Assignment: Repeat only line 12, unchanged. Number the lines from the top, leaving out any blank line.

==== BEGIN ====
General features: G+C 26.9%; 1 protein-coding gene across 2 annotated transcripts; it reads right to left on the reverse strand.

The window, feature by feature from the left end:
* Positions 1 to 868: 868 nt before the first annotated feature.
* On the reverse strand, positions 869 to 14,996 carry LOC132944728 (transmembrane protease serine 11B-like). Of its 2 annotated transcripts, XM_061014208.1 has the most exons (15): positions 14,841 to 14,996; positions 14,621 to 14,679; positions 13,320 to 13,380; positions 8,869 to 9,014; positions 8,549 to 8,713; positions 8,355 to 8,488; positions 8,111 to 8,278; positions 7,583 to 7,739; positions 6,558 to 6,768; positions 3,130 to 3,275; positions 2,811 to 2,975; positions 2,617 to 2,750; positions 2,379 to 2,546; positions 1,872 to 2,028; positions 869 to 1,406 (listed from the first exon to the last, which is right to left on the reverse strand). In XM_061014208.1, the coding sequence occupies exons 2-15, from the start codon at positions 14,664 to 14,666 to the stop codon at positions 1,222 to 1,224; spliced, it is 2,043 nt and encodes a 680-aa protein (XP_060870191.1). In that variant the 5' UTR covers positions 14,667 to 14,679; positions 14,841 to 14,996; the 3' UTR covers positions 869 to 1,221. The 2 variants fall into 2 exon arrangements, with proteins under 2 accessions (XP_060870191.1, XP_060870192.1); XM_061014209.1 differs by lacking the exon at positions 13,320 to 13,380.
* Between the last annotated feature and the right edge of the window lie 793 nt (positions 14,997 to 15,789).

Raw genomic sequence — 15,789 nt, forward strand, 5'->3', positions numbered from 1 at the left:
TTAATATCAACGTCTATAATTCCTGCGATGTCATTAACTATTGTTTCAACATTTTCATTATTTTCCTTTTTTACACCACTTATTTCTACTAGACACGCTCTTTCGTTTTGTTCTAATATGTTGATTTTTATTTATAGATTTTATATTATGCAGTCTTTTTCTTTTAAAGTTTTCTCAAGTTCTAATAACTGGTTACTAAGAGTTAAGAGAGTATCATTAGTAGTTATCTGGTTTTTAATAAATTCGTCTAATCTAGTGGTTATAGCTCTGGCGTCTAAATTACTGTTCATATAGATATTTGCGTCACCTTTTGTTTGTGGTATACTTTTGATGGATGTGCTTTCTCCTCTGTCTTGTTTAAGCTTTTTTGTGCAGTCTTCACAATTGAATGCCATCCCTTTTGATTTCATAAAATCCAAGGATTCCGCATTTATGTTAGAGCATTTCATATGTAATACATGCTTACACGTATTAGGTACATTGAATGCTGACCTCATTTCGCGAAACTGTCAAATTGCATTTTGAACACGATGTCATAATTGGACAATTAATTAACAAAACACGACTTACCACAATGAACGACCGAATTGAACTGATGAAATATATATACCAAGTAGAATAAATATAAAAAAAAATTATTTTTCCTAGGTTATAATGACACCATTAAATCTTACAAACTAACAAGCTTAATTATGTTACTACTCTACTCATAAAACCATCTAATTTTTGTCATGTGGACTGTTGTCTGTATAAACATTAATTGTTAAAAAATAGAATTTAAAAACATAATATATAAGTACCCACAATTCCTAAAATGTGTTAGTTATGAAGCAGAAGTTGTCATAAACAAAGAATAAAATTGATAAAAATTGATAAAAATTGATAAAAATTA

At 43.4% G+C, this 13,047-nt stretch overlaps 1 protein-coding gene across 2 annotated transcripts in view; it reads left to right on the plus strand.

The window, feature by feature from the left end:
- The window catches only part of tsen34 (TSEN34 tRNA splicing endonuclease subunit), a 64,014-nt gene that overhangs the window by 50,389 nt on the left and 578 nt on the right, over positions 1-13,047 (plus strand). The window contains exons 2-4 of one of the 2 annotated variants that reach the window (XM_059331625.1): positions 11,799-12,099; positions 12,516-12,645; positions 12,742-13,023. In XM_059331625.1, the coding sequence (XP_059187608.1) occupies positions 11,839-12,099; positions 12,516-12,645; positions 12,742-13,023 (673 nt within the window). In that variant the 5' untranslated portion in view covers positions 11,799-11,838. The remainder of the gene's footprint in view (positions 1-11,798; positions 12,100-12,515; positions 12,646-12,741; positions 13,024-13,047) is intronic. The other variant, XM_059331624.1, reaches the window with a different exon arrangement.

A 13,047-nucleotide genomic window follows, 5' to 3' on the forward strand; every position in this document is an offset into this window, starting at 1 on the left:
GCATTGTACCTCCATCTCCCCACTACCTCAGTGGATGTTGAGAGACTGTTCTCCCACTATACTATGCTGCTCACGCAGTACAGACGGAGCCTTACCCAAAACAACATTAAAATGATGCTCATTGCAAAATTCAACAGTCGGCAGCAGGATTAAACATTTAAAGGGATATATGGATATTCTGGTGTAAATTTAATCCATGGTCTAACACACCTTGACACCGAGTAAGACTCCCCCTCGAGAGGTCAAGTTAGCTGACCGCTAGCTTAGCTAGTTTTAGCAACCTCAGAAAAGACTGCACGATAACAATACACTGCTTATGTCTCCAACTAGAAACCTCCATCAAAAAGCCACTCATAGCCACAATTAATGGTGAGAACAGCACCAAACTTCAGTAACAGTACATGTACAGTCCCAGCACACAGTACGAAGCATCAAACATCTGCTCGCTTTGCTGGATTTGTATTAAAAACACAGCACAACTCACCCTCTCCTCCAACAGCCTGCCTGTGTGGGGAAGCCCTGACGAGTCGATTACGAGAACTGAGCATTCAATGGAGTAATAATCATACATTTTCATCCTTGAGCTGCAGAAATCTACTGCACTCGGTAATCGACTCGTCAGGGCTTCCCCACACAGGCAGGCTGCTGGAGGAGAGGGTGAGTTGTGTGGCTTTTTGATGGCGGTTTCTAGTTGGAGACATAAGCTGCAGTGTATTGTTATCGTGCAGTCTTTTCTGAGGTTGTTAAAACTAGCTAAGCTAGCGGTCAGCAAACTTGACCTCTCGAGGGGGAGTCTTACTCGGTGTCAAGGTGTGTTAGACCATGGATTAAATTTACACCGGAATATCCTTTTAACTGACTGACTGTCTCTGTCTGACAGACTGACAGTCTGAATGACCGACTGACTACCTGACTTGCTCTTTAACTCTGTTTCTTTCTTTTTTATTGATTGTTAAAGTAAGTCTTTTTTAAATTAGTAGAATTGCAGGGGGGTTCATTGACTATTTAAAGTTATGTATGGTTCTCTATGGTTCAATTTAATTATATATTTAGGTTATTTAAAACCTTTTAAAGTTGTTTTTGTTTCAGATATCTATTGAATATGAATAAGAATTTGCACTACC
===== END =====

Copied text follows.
GCATTGTACCTCCATCTCCCCACTACCTCAGTGGATGTTGAGAGACTGTTCTCCCACTATACTATGCTGCTCACGCAGTACAGACGGAGCCTTACCCAAAACAACATTAAAATGATGCTCATTGCAAAATTCAACAGTCGGCAGCAGGATTAAACATTTAAAGGGATATATGGATATTCTGGTGTAAATTTAATCCATGGTCTAACACACCTTGACACCGAGTAAGACTCCCCCTCGAGAGGTCAAGTTAGCTGACCGCTAGCTTAGCTAGTTTTAGCAACCTCAGAAAAGACTGCACGATAACAATACACTGCTTATGTCTCCAACTAGAAACCTCCATCAAAAAGCCACTCATAGCCACAATTAATGGTGAGAACAGCACCAAACTTCAGTAACAGTACATGTACAGTCCCAGCACACAGTACGAAGCATCAAACATCTGCTCGCTTTGCTGGATTTGTATTAAAAACACAGCACAACTCACCCTCTCCTCCAACAGCCTGCCTGTGTGGGGAAGCCCTGACGAGTCGATTACGAGAACTGAGCATTCAATGGAGTAATAATCATACATTTTCATCCTTGAGCTGCAGAAATCTACTGCACTCGGTAATCGACTCGTCAGGGCTTCCCCACACAGGCAGGCTGCTGGAGGAGAGGGTGAGTTGTGTGGCTTTTTGATGGCGGTTTCTAGTTGGAGACATAAGCTGCAGTGTATTGTTATCGTGCAGTCTTTTCTGAGGTTGTTAAAACTAGCTAAGCTAGCGGTCAGCAAACTTGACCTCTCGAGGGGGAGTCTTACTCGGTGTCAAGGTGTGTTAGACCATGGATTAAATTTACACCGGAATATCCTTTTAACTGACTGACTGTCTCTGTCTGACAGACTGACAGTCTGAATGACCGACTGACTACCTGACTTGCTCTTTAACTCTGTTTCTTTCTTTTTTATTGATTGTTAAAGTAAGTCTTTTTTAAATTAGTAGAATTGCAGGGGGGTTCATTGACTATTTAAAGTTATGTATGGTTCTCTATGGTTCAATTTAATTATATATTTAGGTTATTTAAAACCTTTTAAAGTTGTTTTTGTTTCAGATATCTATTGAATATGAATAAGAATTTGCACTACC